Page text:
Terror in the tanning salon
I heard my daughter’s screams, and started running Kristina Sarwar, 43, Renfrewshire
Strapping my youngest daughter into her car seat, I turned to my other three girls.
‘Lets swing by the corner shop on the way home,’ I said.
It was September 2015, and Kiera, then 16, had just finished her kickboxing lesson. Like every Saturday, I’d brought Kristine, 5, Kinzara (who we call Zara), 3, and Aria, 1, with me to watch.
They’d been so well behaved. So I decided to make a quick pit stop on the way home. ‘For sweeties?’ Zara asked. ‘You got it!’ I grinned. I pulled up outside the sweet shop, and Kiera and Zara hopped out. ‘I’ll be there in a minute,’ I said, fiddling with Aria’s car seat.
The girls held hands and headed towards the shop.
‘I’m just going to pop in next door,’ Kiera shouted. ‘OK, love,’ I replied. I watched as they disappeared into the neighbouring tanning salon.
But as I hoisted Aria onto my hip, took Kristine’s hand in mine, and walked towards the shop, I heard Kiera screaming.
Suddenly, she was running towards me, arms flailing.
‘Quick, Mum!’ she cried. Panicking, I just started running. As we raced inside, Kiera was rambling, and I only caught a few words. ‘Dog. Zara. Bite. Blood.’
Inside the salon, I could see Zara on the floor, blood dripping from her chin. She wasn’t crying, instead, she looked vacant. In shock. Kiera took Aria and Kristine as I tried to take everything in.
A woman was pulling a massive dog – a bullmastiff – into a back room.
Grabbing some tissues from the reception desk, I pressed them to Zara’s face.
‘I don’t know what happened!’ Kiera cried. ‘We just walked in and the dog jumped at Zara.’
But there was no time to take it in. There were two deep gashes on either side of my little girl’s face. stood in my way.
‘Please don’t let my dog die,’ she babbled.
I reeled in shock. ‘Move please!’ I shouted. ‘My daughter needs help.’
But she refused. Kept saying she didn’t want her dog to die, asking what I’d tell the police.
‘I’ll tell them the truth!’ I yelled. ‘Your mutt mauled my little girl.’
Barging past with my girls, I rushed back to the car and raced to Royal Alexandra Hospital.
In my rear-view mirror, I could see Zara dipping in and out of consciousness. She’s lost too much blood, I thought, panicking.
‘Keep her awake!’ I yelled to Kiera.
Arriving at hospital,we darted into A&E.
‘Help!’ I yelled. ‘My daughter’s been attacked by a dog.’
Within seconds, nurses surrounded us. They removed the sodden tissues from her face.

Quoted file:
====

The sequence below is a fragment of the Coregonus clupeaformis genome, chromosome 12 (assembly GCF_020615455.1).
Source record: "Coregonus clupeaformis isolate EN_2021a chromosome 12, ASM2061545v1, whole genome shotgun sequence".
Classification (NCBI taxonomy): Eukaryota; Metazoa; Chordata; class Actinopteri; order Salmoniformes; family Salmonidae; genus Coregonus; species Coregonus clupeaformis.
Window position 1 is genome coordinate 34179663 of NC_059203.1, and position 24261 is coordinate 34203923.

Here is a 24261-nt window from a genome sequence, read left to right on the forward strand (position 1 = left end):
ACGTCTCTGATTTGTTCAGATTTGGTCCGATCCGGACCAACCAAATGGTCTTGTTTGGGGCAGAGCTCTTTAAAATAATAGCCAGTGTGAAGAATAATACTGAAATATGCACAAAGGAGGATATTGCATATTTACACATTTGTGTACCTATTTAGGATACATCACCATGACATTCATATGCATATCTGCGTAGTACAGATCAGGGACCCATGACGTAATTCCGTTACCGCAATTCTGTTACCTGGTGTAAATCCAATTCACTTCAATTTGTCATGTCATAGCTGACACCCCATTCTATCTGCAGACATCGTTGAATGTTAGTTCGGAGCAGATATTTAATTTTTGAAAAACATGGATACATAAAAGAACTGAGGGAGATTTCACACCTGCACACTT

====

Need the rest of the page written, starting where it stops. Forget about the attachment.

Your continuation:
‘She’ll need plastic surgery,’ one said. My heart broke. Doctors bandaged Zara’s face before she was transferred to Glasgow Children’s Hospital. Plastic surgeons were waiting and whisked Zara away.
The bite went down to the bone and was a serious infection risk. So Zara was hooked up to an IV drip while they debated the best course of action.
In the panic, I’d not had the chance to call my husband Tariq.
But, now, he left work and
There were two deep gashes either side of her face
I tried to soothe her when the nightmares came
dashed to Zara’s side.
We then called the police, who came to take our statement.
Meanwhile, Zara had surgery to close the wounds and was kept in hospital.
She struggled – we all
did. Aria and Kristine missed their sister. Kiera blamed herself. ‘I should’ve stood in front of her,’ she said.
I blamed myself, too. Why didn’t I just go straight home?
In fact, the real blame lay in the jaws of that dog – and its owner.
A week on, the dog was handed over to the police. It was going to be put down. I hoped it’d put Zara’s mind at ease.
I watched helplessly as surgeons stitched up then reopened her wounds three times. I tried to soothe her when the nightmares came.
After two weeks, Zara was discharged. Surgeons had cleverly patched up the wounds so the scars were close to her jaw line. Less obvious.
But over the next few years, we were back and forth for checkups and laser treatment. The scars faded, but were still visible.
Yet the mental scars affected Zara, now 7, most.
Now, when she sees a dog, she’ll cry, freeze in fear, or jump side to side to avoid it.
‘The bad dog has gone. It won’t hurt you any more,’ I remind her. But she doesn’t fully understand.
Then again, neither do I really. Because even though the dog was put down, the owners were never charged.
Only Kiera and the salon owner saw what happened – lawyers said there weren’t enough witnesses.
My little girl didn’t get justice. No compensation for the years of pain and permanent facial scars.
It’s maddening. And I know Zara is not alone.
So now I campaign for a change to dog-ownership laws. I want to make owners of dogs more responsible, accountable.
It won’t help Zara, but it might stop this happening to someone else.
That would be some justice, at least.
My little girl’s mental scars still remain
I felt helpless as she lay in hospital